Many people find the Stanford campus aesthetically pleasing. I get it. I even appreciate it. The arcades, the red tile, the palm trees, the fountains, the symmetry. But I'm still appalled by the sheer number of tourists. Buses come up Palm Drive, park along the Oval, and unleash their camera-toting multitudes to wreck havoc on the Main Quad. Usually I can take this in stride. Like how I deal with the fact that every time I bike to the department in my hoodie on a weekend morning to print some article or grab some last minute materials, I bike through the after shocks of a wedding. This is how things are. But sometimes, it becomes too much.
Cases in point: In the space of one week, both of the following happened to me.
1. Beautiful sunny day. I'm minding my own business, walking down the arcade parallel to Serra. Suddenly I realize that this guy walking perpendicularly to me is not manoevering to avoid me, but rather is on a crash course to intercept me. I look up. Young European-looking blond guy is handing me a camera and wants his picture taken with the sculptures and Memorial Church in the background. I do so, and he has to repeat directions on how to press the button as I try to get a pic that doesn't have too many other people in it.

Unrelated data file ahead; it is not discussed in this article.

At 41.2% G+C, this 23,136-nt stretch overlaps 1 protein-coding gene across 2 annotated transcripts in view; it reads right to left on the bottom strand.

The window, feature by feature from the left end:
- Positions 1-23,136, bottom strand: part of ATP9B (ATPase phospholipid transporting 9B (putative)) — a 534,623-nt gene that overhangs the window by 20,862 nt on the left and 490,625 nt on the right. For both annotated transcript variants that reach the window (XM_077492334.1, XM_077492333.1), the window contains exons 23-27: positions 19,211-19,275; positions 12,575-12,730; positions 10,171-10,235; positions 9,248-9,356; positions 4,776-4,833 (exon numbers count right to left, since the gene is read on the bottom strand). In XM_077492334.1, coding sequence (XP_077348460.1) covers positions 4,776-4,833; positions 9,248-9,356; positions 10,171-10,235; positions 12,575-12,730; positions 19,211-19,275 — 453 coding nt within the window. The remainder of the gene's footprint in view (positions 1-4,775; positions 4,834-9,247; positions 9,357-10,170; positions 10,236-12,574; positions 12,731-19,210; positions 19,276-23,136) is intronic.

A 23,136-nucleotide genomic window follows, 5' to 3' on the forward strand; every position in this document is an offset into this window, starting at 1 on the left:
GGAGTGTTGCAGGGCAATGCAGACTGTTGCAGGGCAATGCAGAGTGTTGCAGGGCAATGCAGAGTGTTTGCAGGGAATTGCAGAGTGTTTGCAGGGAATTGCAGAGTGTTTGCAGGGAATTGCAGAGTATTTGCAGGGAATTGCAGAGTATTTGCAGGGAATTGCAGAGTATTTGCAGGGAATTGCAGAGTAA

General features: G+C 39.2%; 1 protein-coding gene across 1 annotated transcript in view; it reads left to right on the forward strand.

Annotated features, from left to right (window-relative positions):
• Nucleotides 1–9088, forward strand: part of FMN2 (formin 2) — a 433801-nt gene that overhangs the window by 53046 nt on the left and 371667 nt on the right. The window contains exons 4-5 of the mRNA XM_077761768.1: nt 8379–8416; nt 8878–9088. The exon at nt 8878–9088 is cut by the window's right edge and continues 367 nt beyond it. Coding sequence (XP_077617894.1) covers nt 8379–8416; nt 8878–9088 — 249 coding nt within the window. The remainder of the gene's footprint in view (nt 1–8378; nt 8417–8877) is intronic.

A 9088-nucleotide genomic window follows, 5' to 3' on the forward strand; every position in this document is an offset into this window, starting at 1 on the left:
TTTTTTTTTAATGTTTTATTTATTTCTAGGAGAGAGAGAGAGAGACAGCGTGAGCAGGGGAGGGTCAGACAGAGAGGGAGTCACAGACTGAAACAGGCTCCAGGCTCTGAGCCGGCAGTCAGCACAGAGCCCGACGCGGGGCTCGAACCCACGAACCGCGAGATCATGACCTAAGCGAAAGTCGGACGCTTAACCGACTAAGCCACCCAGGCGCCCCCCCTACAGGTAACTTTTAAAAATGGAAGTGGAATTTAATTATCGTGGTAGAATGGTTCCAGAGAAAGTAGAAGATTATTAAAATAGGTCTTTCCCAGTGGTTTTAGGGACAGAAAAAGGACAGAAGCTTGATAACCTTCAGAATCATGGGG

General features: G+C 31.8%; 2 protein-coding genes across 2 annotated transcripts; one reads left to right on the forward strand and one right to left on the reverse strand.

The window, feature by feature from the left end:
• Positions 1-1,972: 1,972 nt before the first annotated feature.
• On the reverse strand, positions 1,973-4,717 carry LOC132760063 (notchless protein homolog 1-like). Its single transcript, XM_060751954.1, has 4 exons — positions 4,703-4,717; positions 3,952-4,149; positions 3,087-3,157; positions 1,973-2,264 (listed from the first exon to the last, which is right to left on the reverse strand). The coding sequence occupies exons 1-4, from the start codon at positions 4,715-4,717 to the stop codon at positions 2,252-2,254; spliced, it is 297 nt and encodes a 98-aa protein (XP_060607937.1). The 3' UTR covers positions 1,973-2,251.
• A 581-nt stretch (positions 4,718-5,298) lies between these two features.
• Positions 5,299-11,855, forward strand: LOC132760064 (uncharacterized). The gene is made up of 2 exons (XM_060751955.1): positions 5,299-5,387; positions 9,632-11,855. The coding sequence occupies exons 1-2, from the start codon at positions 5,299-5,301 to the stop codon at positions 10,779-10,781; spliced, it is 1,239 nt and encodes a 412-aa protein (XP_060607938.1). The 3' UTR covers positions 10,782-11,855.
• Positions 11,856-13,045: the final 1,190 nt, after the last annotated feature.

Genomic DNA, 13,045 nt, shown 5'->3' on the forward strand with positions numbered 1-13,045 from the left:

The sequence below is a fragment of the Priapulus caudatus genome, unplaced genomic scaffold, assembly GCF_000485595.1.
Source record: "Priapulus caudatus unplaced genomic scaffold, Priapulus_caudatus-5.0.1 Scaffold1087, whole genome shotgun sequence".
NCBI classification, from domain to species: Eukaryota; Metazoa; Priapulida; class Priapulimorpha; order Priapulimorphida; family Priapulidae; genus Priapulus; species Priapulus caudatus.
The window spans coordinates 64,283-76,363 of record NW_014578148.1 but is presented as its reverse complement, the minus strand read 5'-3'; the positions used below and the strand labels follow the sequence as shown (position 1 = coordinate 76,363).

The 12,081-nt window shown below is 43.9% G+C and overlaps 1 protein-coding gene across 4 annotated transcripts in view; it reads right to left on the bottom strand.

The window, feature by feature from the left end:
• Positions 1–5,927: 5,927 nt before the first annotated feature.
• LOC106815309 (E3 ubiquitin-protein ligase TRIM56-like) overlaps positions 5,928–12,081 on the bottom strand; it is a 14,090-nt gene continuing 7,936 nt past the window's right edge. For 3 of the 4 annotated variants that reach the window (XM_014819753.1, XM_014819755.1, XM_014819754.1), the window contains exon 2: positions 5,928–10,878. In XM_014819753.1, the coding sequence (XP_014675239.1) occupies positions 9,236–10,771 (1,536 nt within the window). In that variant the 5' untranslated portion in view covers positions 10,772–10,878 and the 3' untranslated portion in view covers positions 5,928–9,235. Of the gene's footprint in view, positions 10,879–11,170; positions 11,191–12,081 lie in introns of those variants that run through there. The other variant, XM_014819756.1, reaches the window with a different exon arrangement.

2. I had just picked up the 1964 compilation of Harper's Magazine from the library, because I want to use the essay "The Paranoid Style in American Politics" in my PWR course. And I have this dream of inspiring students to use the library by giving them a copy of the actual magazine from 1964. Anyways. So I'm sitting at the bus stop flipping through 40 year old ads for vermeoth and vacations to Egypt -- Let me interrupt myself: While getting these old magazines, I happened to look at some mags from the mid-70's, which were advertising cars with 24 miles to the gallon. And I thought, Christ, this is depressing. Fuel efficiency hasn't improved in the last 30+ years. Imagine what technological improvements could have been initiated if big oil didn't own our government. It's not inconceivable that we could have been much less reliant on the Middle East, and could therefore have saved ourselves a few trillion dollars and many thousands of lives. But I digress.
So I'm sitting at the bus stop with my ads for scotch and typewriters, when this man and young woman approach me, camera in hand. "Can we take a picture with you?" At first I thought he was asking me to take a picture of them. But no. He sat by me, asked if I was a student ("Yes, in English"), put his arm over the back of the bench, and the lady snapped a picture of us. I smiled. He said something which I at first thought was "You should come to China," but was actually "I'm from China" (or something to that effect). Shanghai, in fact. Sounds like he's going to be a student here. To which I commented on the distance and the nice weather in CA, and to enjoy it.
What makes this even funnier, is that the same thing happened to Jessica when she visited a couple of weeks ago. She got her picture taken by a tourist in the bookstore coffee shop, despite her protests that she doesn't actually go here yet.
Who knew that Stanford students were a curiosity worthy of photo documentation.